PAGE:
In 2009, South Africa had an estimated population of 49.3 million people, with a growth rate of 1.2%. The economy was largely based on mining and manufacturing as well as services and tourism. Foreign relations were mainly focused on trade agreements with the European Union, United Nations and other countries in the region. In terms of politics, South Africa was a parliamentary republic with a president as head of state. In 2009, Jacob Zuma was the president at that time and his party had a majority in both houses of Parliament. See internetsailors for South Africa in the year of 2011.
South Africa. According to countryaah, the ruling party ANC leader Jacob Zuma was elected as expected in May, after the ANC again took a big victory in the parliamentary elections. This time, however, the party did not get the two-thirds majority it needed to be able to change the constitution on its own. The ANC received just under 66 percent of the vote and 264 of Parliament’s 400 seats. The Democratic Alliance (DA) received just under 17 percent and 67 seats, the newly formed breakaway party from the ANC, Cope, just over 7 percent and 30 seats. After the election, cracks soon arose within Cope and several heavy party representatives jumped off. See ABBREVIATIONFINDER for abbreviation SF which stands for the nation of South Africa.
The months before the parliamentary elections, a debate had arisen again about Zuma’s suitability to lead the country. A court in January gave a clear sign to resume the process against him for suspected corruption in connection with large arms purchases. It was decided that the trial would begin in August – ie after the election. But shortly before the election, prosecutors once again decided to close the prosecution on the grounds that it could not be ruled out that it was presented for political reasons; the same argument as 2008 led the ANC leadership to force Zuma’s rival Thabo Mbeki to leave the presidential post.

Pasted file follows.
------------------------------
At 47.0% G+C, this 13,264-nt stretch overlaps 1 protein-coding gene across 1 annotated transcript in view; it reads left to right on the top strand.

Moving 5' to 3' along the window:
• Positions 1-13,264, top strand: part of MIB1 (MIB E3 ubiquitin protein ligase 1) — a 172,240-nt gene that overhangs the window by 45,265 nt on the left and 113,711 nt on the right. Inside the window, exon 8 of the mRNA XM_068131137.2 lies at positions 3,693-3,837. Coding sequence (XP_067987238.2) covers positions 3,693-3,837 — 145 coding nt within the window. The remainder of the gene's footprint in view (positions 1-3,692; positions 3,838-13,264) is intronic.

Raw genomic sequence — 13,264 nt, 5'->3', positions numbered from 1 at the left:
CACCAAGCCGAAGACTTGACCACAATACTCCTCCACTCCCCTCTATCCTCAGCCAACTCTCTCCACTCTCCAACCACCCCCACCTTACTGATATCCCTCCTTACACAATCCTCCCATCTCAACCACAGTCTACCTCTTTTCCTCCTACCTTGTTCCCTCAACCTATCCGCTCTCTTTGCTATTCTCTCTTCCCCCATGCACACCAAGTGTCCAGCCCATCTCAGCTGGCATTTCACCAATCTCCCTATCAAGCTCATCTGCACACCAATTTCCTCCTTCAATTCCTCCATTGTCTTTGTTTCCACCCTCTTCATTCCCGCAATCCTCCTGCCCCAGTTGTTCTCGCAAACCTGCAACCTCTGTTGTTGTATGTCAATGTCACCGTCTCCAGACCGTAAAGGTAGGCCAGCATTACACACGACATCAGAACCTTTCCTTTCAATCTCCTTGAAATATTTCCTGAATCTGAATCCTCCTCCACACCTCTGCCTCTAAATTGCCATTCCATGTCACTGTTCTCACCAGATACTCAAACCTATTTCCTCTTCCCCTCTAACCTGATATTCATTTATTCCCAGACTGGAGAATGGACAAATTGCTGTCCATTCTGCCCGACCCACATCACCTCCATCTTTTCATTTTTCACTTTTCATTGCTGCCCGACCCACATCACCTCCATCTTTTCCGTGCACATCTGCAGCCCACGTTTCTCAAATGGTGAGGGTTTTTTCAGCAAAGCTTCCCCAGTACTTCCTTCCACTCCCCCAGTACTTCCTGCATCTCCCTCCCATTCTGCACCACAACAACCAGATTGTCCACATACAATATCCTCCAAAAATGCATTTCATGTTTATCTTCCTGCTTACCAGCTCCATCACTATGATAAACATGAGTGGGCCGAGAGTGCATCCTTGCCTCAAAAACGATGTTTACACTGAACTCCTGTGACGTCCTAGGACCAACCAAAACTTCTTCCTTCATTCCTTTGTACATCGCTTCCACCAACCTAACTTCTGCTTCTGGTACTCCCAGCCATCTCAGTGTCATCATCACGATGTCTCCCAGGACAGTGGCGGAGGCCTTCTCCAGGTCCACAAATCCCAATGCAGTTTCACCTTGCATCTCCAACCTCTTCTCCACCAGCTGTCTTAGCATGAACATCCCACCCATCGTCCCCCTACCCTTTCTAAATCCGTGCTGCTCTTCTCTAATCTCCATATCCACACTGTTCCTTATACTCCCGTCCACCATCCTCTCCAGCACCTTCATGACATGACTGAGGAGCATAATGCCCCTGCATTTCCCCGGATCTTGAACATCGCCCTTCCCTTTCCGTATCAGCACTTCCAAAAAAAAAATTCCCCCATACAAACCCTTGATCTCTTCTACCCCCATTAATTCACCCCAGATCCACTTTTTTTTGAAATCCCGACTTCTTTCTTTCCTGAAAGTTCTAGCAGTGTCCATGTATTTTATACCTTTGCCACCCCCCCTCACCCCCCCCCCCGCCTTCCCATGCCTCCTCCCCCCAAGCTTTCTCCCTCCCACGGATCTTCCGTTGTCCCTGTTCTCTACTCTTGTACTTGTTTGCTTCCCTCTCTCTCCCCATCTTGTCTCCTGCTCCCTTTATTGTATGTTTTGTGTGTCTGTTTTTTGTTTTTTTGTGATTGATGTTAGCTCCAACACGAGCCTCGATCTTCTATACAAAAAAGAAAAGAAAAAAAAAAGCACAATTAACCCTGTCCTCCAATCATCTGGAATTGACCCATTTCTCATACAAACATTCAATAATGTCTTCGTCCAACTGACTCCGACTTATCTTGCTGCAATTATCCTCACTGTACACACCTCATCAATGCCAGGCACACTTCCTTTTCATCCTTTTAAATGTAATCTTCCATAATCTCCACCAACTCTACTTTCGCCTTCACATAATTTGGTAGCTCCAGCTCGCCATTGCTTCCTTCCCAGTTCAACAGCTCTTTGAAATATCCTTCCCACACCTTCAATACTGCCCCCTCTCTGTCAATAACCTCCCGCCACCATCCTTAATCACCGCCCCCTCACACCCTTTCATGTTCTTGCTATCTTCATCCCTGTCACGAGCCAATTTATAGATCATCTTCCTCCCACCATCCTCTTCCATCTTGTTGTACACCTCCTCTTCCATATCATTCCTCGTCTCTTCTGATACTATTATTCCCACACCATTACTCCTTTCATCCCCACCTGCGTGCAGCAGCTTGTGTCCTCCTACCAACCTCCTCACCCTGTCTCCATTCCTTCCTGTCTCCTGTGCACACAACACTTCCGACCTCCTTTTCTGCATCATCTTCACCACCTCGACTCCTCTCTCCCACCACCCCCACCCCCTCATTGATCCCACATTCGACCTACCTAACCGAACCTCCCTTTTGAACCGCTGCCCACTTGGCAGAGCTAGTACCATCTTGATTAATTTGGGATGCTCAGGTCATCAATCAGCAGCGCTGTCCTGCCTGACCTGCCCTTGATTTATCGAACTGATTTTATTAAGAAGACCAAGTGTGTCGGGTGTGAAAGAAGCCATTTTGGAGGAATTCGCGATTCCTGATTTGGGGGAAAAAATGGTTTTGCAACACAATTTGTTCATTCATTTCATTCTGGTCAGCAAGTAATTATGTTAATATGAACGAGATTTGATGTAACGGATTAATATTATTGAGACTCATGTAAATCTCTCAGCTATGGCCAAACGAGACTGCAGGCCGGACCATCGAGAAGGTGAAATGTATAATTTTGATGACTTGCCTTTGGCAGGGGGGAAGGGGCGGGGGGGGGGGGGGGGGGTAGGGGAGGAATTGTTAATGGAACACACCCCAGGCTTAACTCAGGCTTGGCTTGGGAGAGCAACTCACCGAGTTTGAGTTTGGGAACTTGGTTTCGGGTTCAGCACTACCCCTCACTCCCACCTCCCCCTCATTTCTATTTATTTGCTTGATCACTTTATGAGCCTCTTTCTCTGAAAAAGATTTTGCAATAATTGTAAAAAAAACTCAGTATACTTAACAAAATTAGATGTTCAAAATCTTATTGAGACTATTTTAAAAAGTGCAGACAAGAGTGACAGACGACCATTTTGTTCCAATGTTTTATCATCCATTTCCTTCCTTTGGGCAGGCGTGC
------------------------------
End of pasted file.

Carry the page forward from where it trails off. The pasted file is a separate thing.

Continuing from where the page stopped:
Jacob Zuma did not get an easy start on his presidential mandate. For the first time in South Africa, the economy backed in over a decade. Quarterly reports of continued decline and an increasing budget deficit showed that the country was in a deep recession. During the third quarter, it reversed again with growth of 0.9 percent, but the recovery was expected to take a long time. The government revoked a contract for the purchase of military aircraft from Airbus for approximately SEK 45 billion, but decided otherwise to try to withdraw from the crisis. Large infrastructure projects got the go-ahead, and the government promised more money for the fight against poverty and unemployment. The dissatisfaction in society over the difficult times grew, and among other things. municipal workers and construction workers strike. In several poor housing areas for blacks, “townships”, violent protests erupted in July against unemployment, poor housing and poor sanitary conditions. Hundreds of people were arrested and the government threatened to strike back hard, but President Zuma managed to dampen feelings with promises of improvement.
The high crime rate is one of South Africa’s major problems, not least before the next Soccer World Cup held in the country in 2010. A research report on the widespread rape shocked many. Every fourth asked people admitted that he committed rape, half of them more than once and three quarters that it happened the first time already in their teens. The police special force against serious crime was dissolved by the government in January. The decision was suspected to have been made because the force was well over-rated in its investigations against prominent people with good contacts in the ANC leadership, not least against Jacob Zuma himself. A newly formed special force began its work in July.
The controversial former Health Minister Manto Tshabalala-Msimang passed away in December in cancer. She became notorious for recommending healthy diets instead of brake medication in the fight against the HIV virus.